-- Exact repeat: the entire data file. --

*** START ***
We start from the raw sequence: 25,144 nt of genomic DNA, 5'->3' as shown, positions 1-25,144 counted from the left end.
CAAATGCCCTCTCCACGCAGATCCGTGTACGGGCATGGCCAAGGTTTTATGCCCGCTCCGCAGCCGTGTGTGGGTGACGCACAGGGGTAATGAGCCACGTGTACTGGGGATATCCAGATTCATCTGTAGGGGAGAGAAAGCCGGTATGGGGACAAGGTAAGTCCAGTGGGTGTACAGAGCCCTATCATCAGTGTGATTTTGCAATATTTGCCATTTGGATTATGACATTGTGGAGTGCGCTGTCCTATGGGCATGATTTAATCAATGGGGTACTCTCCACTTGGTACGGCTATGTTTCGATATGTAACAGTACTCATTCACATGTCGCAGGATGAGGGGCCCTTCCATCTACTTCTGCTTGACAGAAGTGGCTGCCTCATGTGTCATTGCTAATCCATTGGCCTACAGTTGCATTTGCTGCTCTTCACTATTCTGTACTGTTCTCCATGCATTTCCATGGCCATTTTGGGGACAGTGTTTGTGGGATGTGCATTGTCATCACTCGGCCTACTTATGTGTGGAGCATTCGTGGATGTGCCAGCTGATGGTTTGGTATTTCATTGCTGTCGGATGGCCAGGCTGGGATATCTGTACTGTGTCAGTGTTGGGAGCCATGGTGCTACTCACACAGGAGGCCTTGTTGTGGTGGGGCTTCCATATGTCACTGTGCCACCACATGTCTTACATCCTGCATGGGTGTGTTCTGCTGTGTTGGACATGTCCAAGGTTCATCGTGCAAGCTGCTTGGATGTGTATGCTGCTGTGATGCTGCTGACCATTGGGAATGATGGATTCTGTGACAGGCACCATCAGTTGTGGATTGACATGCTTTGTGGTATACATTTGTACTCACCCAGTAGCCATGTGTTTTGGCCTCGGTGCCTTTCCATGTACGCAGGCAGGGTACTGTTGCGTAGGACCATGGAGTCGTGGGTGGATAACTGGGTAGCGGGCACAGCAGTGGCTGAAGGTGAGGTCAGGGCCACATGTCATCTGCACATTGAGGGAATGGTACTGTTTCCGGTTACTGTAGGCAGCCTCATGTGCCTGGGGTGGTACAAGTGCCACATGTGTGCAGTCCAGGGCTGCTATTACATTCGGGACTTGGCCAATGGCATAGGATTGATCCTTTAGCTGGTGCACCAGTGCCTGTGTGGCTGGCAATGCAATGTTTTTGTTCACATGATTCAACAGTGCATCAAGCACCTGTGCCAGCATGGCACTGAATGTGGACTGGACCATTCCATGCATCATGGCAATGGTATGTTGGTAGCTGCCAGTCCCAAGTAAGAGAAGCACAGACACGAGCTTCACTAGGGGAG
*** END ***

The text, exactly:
We start from the raw sequence: 25,144 nt of genomic DNA, 5'->3' as shown, positions 1-25,144 counted from the left end.
CAAATGCCCTCTCCACGCAGATCCGTGTACGGGCATGGCCAAGGTTTTATGCCCGCTCCGCAGCCGTGTGTGGGTGACGCACAGGGGTAATGAGCCACGTGTACTGGGGATATCCAGATTCATCTGTAGGGGAGAGAAAGCCGGTATGGGGACAAGGTAAGTCCAGTGGGTGTACAGAGCCCTATCATCAGTGTGATTTTGCAATATTTGCCATTTGGATTATGACATTGTGGAGTGCGCTGTCCTATGGGCATGATTTAATCAATGGGGTACTCTCCACTTGGTACGGCTATGTTTCGATATGTAACAGTACTCATTCACATGTCGCAGGATGAGGGGCCCTTCCATCTACTTCTGCTTGACAGAAGTGGCTGCCTCATGTGTCATTGCTAATCCATTGGCCTACAGTTGCATTTGCTGCTCTTCACTATTCTGTACTGTTCTCCATGCATTTCCATGGCCATTTTGGGGACAGTGTTTGTGGGATGTGCATTGTCATCACTCGGCCTACTTATGTGTGGAGCATTCGTGGATGTGCCAGCTGATGGTTTGGTATTTCATTGCTGTCGGATGGCCAGGCTGGGATATCTGTACTGTGTCAGTGTTGGGAGCCATGGTGCTACTCACACAGGAGGCCTTGTTGTGGTGGGGCTTCCATATGTCACTGTGCCACCACATGTCTTACATCCTGCATGGGTGTGTTCTGCTGTGTTGGACATGTCCAAGGTTCATCGTGCAAGCTGCTTGGATGTGTATGCTGCTGTGATGCTGCTGACCATTGGGAATGATGGATTCTGTGACAGGCACCATCAGTTGTGGATTGACATGCTTTGTGGTATACATTTGTACTCACCCAGTAGCCATGTGTTTTGGCCTCGGTGCCTTTCCATGTACGCAGGCAGGGTACTGTTGCGTAGGACCATGGAGTCGTGGGTGGATAACTGGGTAGCGGGCACAGCAGTGGCTGAAGGTGAGGTCAGGGCCACATGTCATCTGCACATTGAGGGAATGGTACTGTTTCCGGTTACTGTAGGCAGCCTCATGTGCCTGGGGTGGTACAAGTGCCACATGTGTGCAGTCCAGGGCTGCTATTACATTCGGGACTTGGCCAATGGCATAGGATTGATCCTTTAGCTGGTGCACCAGTGCCTGTGTGGCTGGCAATGCAATGTTTTTGTTCACATGATTCAACAGTGCATCAAGCACCTGTGCCAGCATGGCACTGAATGTGGACTGGACCATTCCATGCATCATGGCAATGGTATGTTGGTAGCTGCCAGTCCCAAGTAAGAGAAGCACAGACACGAGCTTCACTAGGGGAG